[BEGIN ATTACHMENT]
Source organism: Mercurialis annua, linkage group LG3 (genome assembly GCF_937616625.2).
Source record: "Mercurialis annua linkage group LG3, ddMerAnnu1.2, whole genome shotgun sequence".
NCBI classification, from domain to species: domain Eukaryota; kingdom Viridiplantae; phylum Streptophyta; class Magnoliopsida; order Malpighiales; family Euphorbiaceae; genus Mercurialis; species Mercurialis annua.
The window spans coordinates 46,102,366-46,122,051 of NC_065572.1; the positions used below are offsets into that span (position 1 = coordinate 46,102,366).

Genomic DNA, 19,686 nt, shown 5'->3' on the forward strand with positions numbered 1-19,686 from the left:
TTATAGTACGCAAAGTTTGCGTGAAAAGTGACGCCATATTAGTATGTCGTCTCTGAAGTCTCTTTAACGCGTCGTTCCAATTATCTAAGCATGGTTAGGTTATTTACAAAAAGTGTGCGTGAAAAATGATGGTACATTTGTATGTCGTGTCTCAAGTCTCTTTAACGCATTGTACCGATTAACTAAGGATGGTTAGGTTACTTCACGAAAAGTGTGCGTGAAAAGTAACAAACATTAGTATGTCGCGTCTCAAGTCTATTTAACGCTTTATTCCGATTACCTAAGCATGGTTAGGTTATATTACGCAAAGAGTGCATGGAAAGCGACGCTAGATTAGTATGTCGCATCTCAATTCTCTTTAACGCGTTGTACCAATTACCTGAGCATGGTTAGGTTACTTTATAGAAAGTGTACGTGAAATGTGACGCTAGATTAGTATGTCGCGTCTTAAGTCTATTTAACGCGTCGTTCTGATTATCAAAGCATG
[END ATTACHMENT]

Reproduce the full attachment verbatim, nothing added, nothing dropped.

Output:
Source organism: Mercurialis annua, linkage group LG3 (genome assembly GCF_937616625.2).
Source record: "Mercurialis annua linkage group LG3, ddMerAnnu1.2, whole genome shotgun sequence".
NCBI classification, from domain to species: domain Eukaryota; kingdom Viridiplantae; phylum Streptophyta; class Magnoliopsida; order Malpighiales; family Euphorbiaceae; genus Mercurialis; species Mercurialis annua.
The window spans coordinates 46,102,366-46,122,051 of NC_065572.1; the positions used below are offsets into that span (position 1 = coordinate 46,102,366).

Genomic DNA, 19,686 nt, shown 5'->3' on the forward strand with positions numbered 1-19,686 from the left:
TTATAGTACGCAAAGTTTGCGTGAAAAGTGACGCCATATTAGTATGTCGTCTCTGAAGTCTCTTTAACGCGTCGTTCCAATTATCTAAGCATGGTTAGGTTATTTACAAAAAGTGTGCGTGAAAAATGATGGTACATTTGTATGTCGTGTCTCAAGTCTCTTTAACGCATTGTACCGATTAACTAAGGATGGTTAGGTTACTTCACGAAAAGTGTGCGTGAAAAGTAACAAACATTAGTATGTCGCGTCTCAAGTCTATTTAACGCTTTATTCCGATTACCTAAGCATGGTTAGGTTATATTACGCAAAGAGTGCATGGAAAGCGACGCTAGATTAGTATGTCGCATCTCAATTCTCTTTAACGCGTTGTACCAATTACCTGAGCATGGTTAGGTTACTTTATAGAAAGTGTACGTGAAATGTGACGCTAGATTAGTATGTCGCGTCTTAAGTCTATTTAACGCGTCGTTCTGATTATCAAAGCATG